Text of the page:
In the ongoing battle against knockoffs, the Parmigiano-Reggiano Consortium (PRC) has a new “chip” up its sleeve. Makers of the iconic Italian cheese are now embedding their 90-pound wheels with edible microchips in an effort to cut down on counterfeit cheese.
The Wall Street Journal reports that these new microchips are equipped with blockchain-backed tracking and real-time inventory control, offering a formidable defense against fraudsters. These micro-transponders, as small as a grain of sand, are fitted onto the cheese’s food-safe casein label. When scanned with a laser reader, it gives a unique serial ID that verifies the authenticity of the wheel.
The newly introduced silicon chips by Chicago-based p-Chip are an advanced technological solution. They not only trace the cheese back to its milk origin but have been rigorously tested for over a year on more than 100,000 Parmigiano Reggiano wheels to ensure they can withstand the cheese’s aging process. In the past, the PRC has given each wheel a unique QR code, but those were easily copied and degraded during the aging process—which usually varies from one to three years.
“We keep fighting with new methods,” Alberto Pecorari, from the PRC, told the Wall Street Journal. “We won’t give up.”
And for people worried about ingesting these microchips—which is totally possible—p-Chip Chief Technology Officer Bill Eibon told the Wall Street Journal he has eaten a chip to demonstrate how safe it is. He also notes that the chips cannot be read remotely or once ingested, so there is no way for them to track people.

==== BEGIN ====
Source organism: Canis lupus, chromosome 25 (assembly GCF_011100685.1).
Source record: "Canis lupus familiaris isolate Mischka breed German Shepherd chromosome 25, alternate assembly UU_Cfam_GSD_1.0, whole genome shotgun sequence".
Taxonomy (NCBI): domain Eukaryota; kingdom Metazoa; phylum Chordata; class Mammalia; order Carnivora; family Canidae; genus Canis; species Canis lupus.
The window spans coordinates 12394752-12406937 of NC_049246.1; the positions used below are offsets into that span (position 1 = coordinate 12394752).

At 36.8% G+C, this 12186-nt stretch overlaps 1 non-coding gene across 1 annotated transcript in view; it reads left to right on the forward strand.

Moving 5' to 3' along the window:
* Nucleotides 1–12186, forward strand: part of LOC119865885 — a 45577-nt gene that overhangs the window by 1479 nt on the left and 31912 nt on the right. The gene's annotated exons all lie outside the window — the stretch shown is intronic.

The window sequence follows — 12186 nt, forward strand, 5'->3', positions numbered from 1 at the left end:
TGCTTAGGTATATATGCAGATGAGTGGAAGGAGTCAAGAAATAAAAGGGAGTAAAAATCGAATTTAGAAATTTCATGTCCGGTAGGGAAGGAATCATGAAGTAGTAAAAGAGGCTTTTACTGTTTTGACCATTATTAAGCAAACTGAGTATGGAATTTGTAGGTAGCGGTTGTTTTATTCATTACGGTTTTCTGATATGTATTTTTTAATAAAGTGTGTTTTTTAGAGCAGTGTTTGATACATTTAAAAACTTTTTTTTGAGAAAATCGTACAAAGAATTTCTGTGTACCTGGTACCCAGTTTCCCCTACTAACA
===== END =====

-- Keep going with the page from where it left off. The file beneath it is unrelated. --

“We don’t want to be known as the company accused of tracking people,” Eibon told the Wall Street Journal. “I ate one of the chips and nobody is tracking me, except my wife, and she uses a different method.”
It’s not just the PRC that has an issue with forgery. With over 3,500 EU products enjoying protected status—ranging from Greek feta to French Champagne—ensuring food authenticity has become a major business. A 2020 EU study estimated the market’s worth at an eye-watering $87 billion. The race to preserve and protect has led to the adoption of QR codes, hologram labels, and even DNA fingerprinting of milk bacteria for cheese identification.
Microchipped cheese is the latest development in Europe’s ongoing battle to protect its regional products. Last year, the consortium successfully blocked Kraft Heinz from registering the “Kraft parmesan cheese” trademark in Ecuador. However, earlier this year in the US, a Virginia appeals court ruled that the term “gruyere” is generic and cannot be protected with a certification mark.